One of the thing’s you notice first after listening to a standard output and then going to the Red is the heft and added dynamic expressiveness to not only the lower-mids and bottom end, but how much more fleshed-out the overall frequency range sounds. Texture, spatiality and a pleasing organic enrichment, if you will, is revealed in the sound signature. It just makes everything sound like it has real power and weight behind it, hence my ‘ballsy’ descriptor earlier.

Timbral and tonal color is just a touch of the slider bar on the warm side of neutral, (this translated to the same basic sonic signature via the headphone output when used as a preamp connected to my two-channel system), most noticed from stock outputs with added resin on the bow of cello, violin, more skin texture and hard snap to stick work, and guitar-fret slides sounding more infused with human touch. Horns have more brassy color showing through and a veil is lifted on low-level detail in particular on piano/organ pedal work (“The Man I Love” Ethan Iverson Quartet – ECM), acoustic/electronic bass lines (“Hungry Like The Wolf” Duran Duran – Parlophone) along with an increased sense of resolution up top and in the presence region through ‘phones like the HE1000se in particular. Yes, this is a $199 DAC/headamp and the HIFIMAN retails for $3,500, but I certainly never felt cheated while rocking out to my Qobuz Playlist. Tracks like “Ain’t No Sunshine When She Gone” by Buddy Guy had me head bobbing, impressed with the fullness and impact of the track’s kick drum. Same goes for the sweet, drawn-out decay off Guy’s picking and Tracy Chapman’s vocals popping just ahead of Guy’s in the Z-axis spatially.

Another example of the Red providing real bang-for-buck came on songs like Kevin Morby’s “Cut Me Down,” off his 2016 release Singing Saw which features a huge amount of reverb and overdubs on the drum track which relate a believable sense of the recording space, relayed here with a decent dosh of the cavernous-ness I’m used to from more expensive headamps like the LTA MicroZOTL MZ3. ‘When No One Cares” is classic Sinatra and the Red is capable of getting not only the tempo of his phrasing spot on, but enough of the heft that real chest emanation in his vocals carries. Old school ’90s house classics like ‘Electrorloge” by Troublemakers with its heavy, rolling bass lines, electronic effects, synth work and constant drum-machine attack carried all the oomph and speed I remember from the walls of bass bins that clubs I frequented in my 20s were fitted with.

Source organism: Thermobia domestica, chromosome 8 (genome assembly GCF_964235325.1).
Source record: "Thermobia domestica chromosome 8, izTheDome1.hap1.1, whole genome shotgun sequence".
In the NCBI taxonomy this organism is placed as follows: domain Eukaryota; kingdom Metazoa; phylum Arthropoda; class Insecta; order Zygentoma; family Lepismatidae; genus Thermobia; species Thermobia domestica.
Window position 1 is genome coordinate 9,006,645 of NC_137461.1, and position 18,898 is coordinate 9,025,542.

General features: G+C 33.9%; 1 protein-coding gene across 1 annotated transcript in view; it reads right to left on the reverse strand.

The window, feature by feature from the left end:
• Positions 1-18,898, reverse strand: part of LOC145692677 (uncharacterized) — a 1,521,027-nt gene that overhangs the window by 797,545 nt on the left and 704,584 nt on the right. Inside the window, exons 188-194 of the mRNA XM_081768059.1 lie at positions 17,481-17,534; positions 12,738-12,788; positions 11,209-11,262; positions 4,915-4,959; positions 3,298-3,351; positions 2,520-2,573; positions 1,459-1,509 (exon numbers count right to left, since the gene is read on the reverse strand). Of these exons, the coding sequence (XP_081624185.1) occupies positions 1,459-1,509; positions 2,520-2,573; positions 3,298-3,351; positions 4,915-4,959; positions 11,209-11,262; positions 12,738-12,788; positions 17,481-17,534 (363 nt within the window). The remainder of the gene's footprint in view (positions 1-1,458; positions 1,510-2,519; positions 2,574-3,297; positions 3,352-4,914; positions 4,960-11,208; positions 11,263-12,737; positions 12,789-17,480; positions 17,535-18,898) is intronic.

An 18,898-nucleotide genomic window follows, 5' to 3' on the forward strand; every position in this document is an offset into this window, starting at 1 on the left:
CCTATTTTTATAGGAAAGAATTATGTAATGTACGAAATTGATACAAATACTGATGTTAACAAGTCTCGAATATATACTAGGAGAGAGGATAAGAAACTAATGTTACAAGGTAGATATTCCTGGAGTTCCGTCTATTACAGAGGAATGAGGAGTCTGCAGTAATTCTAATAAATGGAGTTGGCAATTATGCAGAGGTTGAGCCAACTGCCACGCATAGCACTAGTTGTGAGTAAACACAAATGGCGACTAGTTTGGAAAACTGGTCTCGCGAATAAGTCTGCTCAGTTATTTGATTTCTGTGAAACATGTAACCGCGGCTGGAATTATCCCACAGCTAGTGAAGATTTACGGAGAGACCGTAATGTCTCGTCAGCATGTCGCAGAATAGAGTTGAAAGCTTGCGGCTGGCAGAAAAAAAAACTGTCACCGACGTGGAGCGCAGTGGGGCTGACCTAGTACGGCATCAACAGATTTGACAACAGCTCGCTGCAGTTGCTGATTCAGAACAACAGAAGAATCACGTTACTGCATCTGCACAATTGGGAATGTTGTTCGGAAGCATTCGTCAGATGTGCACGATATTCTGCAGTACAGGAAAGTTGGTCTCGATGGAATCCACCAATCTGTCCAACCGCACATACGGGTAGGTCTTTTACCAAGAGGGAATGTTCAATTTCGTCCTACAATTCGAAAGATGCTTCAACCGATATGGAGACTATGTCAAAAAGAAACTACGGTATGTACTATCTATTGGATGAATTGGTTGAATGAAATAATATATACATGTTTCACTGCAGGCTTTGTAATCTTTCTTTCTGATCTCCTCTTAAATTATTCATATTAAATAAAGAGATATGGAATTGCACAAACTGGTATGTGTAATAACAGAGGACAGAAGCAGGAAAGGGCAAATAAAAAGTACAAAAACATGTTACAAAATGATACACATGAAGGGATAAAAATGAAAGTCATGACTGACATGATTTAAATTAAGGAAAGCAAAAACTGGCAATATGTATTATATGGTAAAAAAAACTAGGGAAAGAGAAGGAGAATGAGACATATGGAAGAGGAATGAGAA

Conclusion

Sure, not every song sounded as great through the AudioQuest Dragonfly Red as I wanted it to, but that’s because it had raised my expectations high enough on most tracks or albums I played through it that when a cut sounded a bit more closed in than I knew it should through a more expensive amp/DAC combo I would get upset… upset at a $199 USB DAC/headamp. “What is wrong with you?” I kept yelling via my internal dialog. It’s impossible to fault to the Red. Period. For less than the cost of some LPs I own – which get played only a few times a year – you can have a piece of legitimate hi-fi kit that makes listening to all your digital music for hours a day as easy as popping the foil on a stick of gum. I don’t know what could be more simple.

Additional Specs

  • Portable USB DAC with 3.5mm preamplifier and headphone amp output
  • Sample rate support for up to 24-bit/96kHz
  • Dimensions: 62mm L x 19mm W x 12mm H
  • Weight: 22 grams
  • Price: $199 USD
  • One year warranty

COMPANY INFO
AudioQuest

COMMENTS
Simply Nobody's picture

Next, comparison with AQ-DF Cobalt, may be? :-) .......